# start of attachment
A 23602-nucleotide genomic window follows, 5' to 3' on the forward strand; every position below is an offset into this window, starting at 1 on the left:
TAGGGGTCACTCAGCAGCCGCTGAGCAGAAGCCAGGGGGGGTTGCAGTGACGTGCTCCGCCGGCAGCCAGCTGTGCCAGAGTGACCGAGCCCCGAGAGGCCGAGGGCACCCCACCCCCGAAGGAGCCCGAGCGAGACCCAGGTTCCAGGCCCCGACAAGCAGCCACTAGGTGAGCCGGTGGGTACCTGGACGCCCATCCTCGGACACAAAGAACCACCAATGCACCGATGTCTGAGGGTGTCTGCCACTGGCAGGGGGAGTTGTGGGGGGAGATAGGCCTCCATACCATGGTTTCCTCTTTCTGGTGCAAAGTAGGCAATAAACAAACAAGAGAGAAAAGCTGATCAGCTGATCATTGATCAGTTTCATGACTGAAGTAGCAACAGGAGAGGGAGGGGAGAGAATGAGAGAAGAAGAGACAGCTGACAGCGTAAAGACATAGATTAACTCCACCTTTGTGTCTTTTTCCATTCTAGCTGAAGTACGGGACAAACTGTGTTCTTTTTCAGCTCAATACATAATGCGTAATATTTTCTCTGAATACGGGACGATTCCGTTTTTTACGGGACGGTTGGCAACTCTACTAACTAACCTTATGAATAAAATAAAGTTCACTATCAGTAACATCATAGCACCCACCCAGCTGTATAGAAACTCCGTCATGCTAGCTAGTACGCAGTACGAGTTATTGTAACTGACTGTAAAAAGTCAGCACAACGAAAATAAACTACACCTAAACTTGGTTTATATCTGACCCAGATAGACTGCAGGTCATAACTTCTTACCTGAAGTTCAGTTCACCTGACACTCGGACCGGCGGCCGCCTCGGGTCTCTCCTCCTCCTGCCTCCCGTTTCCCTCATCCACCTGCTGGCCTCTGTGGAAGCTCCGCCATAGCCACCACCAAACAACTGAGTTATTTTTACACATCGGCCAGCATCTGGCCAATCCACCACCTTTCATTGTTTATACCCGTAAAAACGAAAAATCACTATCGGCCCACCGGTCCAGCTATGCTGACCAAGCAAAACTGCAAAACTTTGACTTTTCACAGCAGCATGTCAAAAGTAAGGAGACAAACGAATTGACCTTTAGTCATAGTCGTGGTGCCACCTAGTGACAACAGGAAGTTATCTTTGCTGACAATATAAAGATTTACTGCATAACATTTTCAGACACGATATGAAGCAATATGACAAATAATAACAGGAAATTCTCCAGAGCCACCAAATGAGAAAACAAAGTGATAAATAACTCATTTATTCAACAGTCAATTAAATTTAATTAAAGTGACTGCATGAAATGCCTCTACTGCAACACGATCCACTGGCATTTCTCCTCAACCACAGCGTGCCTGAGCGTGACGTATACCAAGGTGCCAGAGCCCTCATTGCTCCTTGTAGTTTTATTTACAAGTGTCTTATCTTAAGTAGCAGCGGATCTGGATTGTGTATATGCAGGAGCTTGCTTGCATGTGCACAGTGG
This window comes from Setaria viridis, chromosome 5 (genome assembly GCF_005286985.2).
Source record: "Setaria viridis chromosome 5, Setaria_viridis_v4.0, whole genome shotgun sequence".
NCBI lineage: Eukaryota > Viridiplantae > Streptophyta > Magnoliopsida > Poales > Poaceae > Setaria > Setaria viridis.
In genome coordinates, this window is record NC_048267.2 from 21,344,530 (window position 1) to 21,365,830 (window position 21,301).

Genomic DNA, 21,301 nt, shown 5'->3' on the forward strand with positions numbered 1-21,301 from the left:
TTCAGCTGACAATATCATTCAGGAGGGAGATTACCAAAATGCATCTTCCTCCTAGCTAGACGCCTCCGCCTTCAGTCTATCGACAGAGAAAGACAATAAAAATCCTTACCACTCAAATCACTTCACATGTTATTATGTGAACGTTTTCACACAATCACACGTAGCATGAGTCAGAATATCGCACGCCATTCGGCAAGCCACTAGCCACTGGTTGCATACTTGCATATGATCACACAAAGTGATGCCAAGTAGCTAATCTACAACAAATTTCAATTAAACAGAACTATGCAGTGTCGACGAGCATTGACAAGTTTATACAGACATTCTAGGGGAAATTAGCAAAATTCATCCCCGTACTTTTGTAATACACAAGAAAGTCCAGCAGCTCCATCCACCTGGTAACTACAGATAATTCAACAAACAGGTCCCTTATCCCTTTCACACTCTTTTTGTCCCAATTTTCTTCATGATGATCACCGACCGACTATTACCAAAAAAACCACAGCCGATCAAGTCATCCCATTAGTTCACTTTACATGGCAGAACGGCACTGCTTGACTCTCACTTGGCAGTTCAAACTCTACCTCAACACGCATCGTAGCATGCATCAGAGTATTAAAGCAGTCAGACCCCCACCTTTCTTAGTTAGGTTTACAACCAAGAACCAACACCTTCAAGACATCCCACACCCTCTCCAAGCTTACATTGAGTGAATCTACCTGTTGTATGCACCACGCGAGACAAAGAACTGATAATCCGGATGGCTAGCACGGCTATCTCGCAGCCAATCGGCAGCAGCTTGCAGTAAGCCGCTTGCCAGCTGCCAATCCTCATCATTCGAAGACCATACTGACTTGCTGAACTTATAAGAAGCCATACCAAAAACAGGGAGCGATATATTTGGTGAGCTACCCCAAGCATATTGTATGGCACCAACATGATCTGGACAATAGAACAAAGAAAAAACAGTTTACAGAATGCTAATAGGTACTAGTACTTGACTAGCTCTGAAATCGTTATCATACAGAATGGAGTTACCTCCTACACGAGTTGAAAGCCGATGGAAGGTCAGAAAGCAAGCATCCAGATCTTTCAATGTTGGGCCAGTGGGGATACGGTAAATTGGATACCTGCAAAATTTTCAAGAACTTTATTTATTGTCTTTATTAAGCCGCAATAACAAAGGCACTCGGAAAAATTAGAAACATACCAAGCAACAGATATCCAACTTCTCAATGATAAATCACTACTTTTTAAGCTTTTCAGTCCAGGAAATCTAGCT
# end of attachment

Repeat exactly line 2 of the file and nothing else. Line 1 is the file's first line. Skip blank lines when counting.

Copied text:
TAGGGGTCACTCAGCAGCCGCTGAGCAGAAGCCAGGGGGGGTTGCAGTGACGTGCTCCGCCGGCAGCCAGCTGTGCCAGAGTGACCGAGCCCCGAGAGGCCGAGGGCACCCCACCCCCGAAGGAGCCCGAGCGAGACCCAGGTTCCAGGCCCCGACAAGCAGCCACTAGGTGAGCCGGTGGGTACCTGGACGCCCATCCTCGGACACAAAGAACCACCAATGCACCGATGTCTGAGGGTGTCTGCCACTGGCAGGGGGAGTTGTGGGGGGAGATAGGCCTCCATACCATGGTTTCCTCTTTCTGGTGCAAAGTAGGCAATAAACAAACAAGAGAGAAAAGCTGATCAGCTGATCATTGATCAGTTTCATGACTGAAGTAGCAACAGGAGAGGGAGGGGAGAGAATGAGAGAAGAAGAGACAGCTGACAGCGTAAAGACATAGATTAACTCCACCTTTGTGTCTTTTTCCATTCTAGCTGAAGTACGGGACAAACTGTGTTCTTTTTCAGCTCAATACATAATGCGTAATATTTTCTCTGAATACGGGACGATTCCGTTTTTTACGGGACGGTTGGCAACTCTACTAACTAACCTTATGAATAAAATAAAGTTCACTATCAGTAACATCATAGCACCCACCCAGCTGTATAGAAACTCCGTCATGCTAGCTAGTACGCAGTACGAGTTATTGTAACTGACTGTAAAAAGTCAGCACAACGAAAATAAACTACACCTAAACTTGGTTTATATCTGACCCAGATAGACTGCAGGTCATAACTTCTTACCTGAAGTTCAGTTCACCTGACACTCGGACCGGCGGCCGCCTCGGGTCTCTCCTCCTCCTGCCTCCCGTTTCCCTCATCCACCTGCTGGCCTCTGTGGAAGCTCCGCCATAGCCACCACCAAACAACTGAGTTATTTTTACACATCGGCCAGCATCTGGCCAATCCACCACCTTTCATTGTTTATACCCGTAAAAACGAAAAATCACTATCGGCCCACCGGTCCAGCTATGCTGACCAAGCAAAACTGCAAAACTTTGACTTTTCACAGCAGCATGTCAAAAGTAAGGAGACAAACGAATTGACCTTTAGTCATAGTCGTGGTGCCACCTAGTGACAACAGGAAGTTATCTTTGCTGACAATATAAAGATTTACTGCATAACATTTTCAGACACGATATGAAGCAATATGACAAATAATAACAGGAAATTCTCCAGAGCCACCAAATGAGAAAACAAAGTGATAAATAACTCATTTATTCAACAGTCAATTAAATTTAATTAAAGTGACTGCATGAAATGCCTCTACTGCAACACGATCCACTGGCATTTCTCCTCAACCACAGCGTGCCTGAGCGTGACGTATACCAAGGTGCCAGAGCCCTCATTGCTCCTTGTAGTTTTATTTACAAGTGTCTTATCTTAAGTAGCAGCGGATCTGGATTGTGTATATGCAGGAGCTTGCTTGCATGTGCACAGTGG